— Lyrical Ballads, With Other Poems, 1800, Vol. I. • William Wordsworth

... multitude from climbing into the ship; and some of the most daring, by patiently enduring heavy and repeated blows, even succeeded in reaching the deck; they grasped with both hands any object they could cling to, so pertinaceously, that it required the united efforts of several of our strongest sailors to throw them overboard. Except a few cocoa-nuts, they brought us no kind of provisions, but by pantomimic gestures invited us to land; endeavouring to signify that we should ...
— A New Voyage Round the World in the Years 1823, 24, 25, and 26. Vol. 1 • Otto von Kotzebue

... spring is said to be tender and toothsome, but that overpowering smell of musk proved too much for our determination. You may break, you may shatter the rat if you will, but the scent of the musk-rose will cling to it still. There is a limit to every one's scientific research, and, personally, until insistent hunger gnaws at my vitals and starvation looms round the edge of the next iceberg, I draw the line at muskrat and am not ashamed to say so. Compelling is the association of ideas, and the thought grips ...
— The New North • Agnes Deans Cameron

... all but blundered into Turkey Proudfoot. Missing him by the breadth of a wing, Benjamin Bat hung head downward from a near-by limb and stared at the sleeping form. "Hello!" he squeaked. "Here's a newcomer in these woods. I should think he'd cling to that limb upside down. He'd find it a much safer way than sitting on top of the limb." Benjamin Bat was on the point of rousing Turkey Proudfoot and advising him to change his position when a quavering ...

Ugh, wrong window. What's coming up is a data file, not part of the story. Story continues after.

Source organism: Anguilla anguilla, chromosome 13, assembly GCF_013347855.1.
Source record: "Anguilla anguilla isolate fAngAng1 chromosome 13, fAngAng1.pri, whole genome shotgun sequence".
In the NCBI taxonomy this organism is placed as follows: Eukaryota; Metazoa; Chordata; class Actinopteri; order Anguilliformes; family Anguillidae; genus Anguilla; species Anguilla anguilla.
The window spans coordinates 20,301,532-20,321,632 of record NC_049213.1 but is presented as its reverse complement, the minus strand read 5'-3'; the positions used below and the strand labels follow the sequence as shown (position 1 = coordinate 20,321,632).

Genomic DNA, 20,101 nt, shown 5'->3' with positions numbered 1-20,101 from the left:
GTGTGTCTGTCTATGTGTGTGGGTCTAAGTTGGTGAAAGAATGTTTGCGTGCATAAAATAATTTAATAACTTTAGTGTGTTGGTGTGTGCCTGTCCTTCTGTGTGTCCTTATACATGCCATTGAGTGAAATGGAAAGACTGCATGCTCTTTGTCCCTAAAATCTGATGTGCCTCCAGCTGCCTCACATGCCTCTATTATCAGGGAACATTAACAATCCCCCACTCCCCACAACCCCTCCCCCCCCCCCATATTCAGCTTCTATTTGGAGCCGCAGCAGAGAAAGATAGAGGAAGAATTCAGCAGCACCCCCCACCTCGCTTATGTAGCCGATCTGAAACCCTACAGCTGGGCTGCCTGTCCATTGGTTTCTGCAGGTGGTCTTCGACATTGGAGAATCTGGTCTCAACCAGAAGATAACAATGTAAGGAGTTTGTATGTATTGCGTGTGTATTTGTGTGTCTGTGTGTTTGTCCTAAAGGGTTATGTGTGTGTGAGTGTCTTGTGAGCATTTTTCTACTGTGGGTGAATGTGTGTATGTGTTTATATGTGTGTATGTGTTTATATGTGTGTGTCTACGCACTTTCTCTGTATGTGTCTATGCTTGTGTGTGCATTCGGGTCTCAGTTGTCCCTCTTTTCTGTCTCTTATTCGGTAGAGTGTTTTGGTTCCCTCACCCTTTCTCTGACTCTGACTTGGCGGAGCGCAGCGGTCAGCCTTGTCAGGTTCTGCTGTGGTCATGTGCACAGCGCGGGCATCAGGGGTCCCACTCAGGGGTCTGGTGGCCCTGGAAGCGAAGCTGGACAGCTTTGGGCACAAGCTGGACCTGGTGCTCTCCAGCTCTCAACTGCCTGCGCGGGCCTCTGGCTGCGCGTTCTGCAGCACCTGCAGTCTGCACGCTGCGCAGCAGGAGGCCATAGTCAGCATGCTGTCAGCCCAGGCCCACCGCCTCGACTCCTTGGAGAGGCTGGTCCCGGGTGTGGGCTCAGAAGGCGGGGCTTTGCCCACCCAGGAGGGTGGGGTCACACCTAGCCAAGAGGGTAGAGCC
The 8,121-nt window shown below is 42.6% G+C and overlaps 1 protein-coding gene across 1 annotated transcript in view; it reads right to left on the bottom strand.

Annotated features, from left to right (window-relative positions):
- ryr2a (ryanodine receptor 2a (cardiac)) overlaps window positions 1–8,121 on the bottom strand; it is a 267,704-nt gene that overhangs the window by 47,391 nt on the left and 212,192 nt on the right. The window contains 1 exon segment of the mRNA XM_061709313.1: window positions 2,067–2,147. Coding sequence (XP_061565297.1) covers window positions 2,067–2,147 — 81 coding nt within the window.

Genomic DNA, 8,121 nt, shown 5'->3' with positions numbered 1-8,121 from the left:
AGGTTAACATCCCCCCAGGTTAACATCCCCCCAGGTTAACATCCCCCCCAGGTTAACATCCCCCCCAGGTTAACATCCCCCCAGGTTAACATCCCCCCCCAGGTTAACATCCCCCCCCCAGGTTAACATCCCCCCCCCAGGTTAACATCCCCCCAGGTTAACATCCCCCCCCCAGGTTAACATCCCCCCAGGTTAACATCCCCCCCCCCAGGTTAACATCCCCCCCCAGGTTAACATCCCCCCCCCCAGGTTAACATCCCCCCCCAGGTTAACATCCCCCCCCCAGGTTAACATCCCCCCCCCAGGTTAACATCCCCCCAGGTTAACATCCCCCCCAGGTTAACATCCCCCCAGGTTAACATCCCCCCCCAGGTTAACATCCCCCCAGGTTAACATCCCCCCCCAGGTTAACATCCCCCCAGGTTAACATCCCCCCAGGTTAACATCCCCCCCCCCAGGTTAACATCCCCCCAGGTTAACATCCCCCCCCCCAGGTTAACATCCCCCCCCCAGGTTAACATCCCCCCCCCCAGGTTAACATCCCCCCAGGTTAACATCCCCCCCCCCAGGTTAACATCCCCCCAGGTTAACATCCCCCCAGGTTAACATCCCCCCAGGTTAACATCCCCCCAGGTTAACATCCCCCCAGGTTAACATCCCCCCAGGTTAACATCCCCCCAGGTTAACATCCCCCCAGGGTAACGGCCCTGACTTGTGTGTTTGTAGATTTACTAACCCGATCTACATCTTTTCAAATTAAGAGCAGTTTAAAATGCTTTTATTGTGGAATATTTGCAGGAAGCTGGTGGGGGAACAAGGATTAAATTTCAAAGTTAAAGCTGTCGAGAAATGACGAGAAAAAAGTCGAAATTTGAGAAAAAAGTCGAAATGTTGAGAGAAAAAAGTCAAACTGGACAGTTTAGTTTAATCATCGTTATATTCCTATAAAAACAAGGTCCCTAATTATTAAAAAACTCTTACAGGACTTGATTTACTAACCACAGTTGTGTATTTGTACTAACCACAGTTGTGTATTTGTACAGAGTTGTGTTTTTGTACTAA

— The Tale of Turkey Proudfoot - Slumber-Town Tales • Arthur Scott Bailey

... earnestly. 'I do wish it, indeed. I am made unhappy when I think you don't care about such serious matters. Without the Church to cling to, ...
— Two on a Tower • Thomas Hardy

... Another member of the committee was that comfortable Mr. Dodd, with the tuft of yellow beard, the hardware dealer whom we have seen at the baseball game. Mr. Dodd was not a person who had opinions unless they were presented to him from certain sources, and then he had been known to cling to them tenaciously. It is sufficient to add that, when Cynthia Wetherell's name was mentioned to him, he remembered the girl to whom Bob Worthington had paid such marked attentions on the grand stand. He knew literally ...
— The Crossing • Winston Churchill

... uttered. He choked them back with a gasp, and seized himself in an iron grip of will. And, for some moments, he held on as a drowning man may cling to the saving hand. He must not hurt the girl, he must not wound her love by betraying his cousin. If Will had not played the game, at any rate he would. Suddenly, he spoke again, and no one would have suspected the storm raging under ...
— The One-Way Trail - A story of the cattle country • Ridgwell Cullum

... exclaimed Miss Upton, prolonging her troubled stare, "perhaps Providence helped me nearly trip up that slab-sided gawk. Perhaps I set down here for a purpose. Desperate folks cling to straws. I'm the huskiest straw you ever saw, and I might be able to give you some advice. At least I've got an old head and you've got a young one, bless your poor little heart. Why don't we go somewheres where we can ...
— In Apple-Blossom Time - A Fairy-Tale to Date • Clara Louise Burnham

... is a fine thing (Provided they don't come in after dinner); 'T is beautiful to see a matron bring Her children up (if nursing them don't thin her); Like cherubs round an altar-piece they cling To the fire-side (a sight to touch a sinner). A lady with her daughters or her nieces Shine like ...
— The Works of Lord Byron, Volume 6 • Lord Byron

... They're true as steel, as mothers, friends, and wives: And that's enough to bless us all our lives. That man's a selfish fellow, and a bore, Who is unsatisfied and asks for more." "But there is need of more!" I here broke in. "I hold that woman guilty of a sin, Who would not cling to, and defend another, As nobly as she would stand by a brother. Who would not suffer for a sister's sake, And, were there need to prove her friendship, make 'Most any sacrifice, nor count the cost. Who would not do this for a friend is lost To every nobler principle." "Shame, shame!" Cried Vivian, ...
— Maurine and Other Poems • Ella Wheeler Wilcox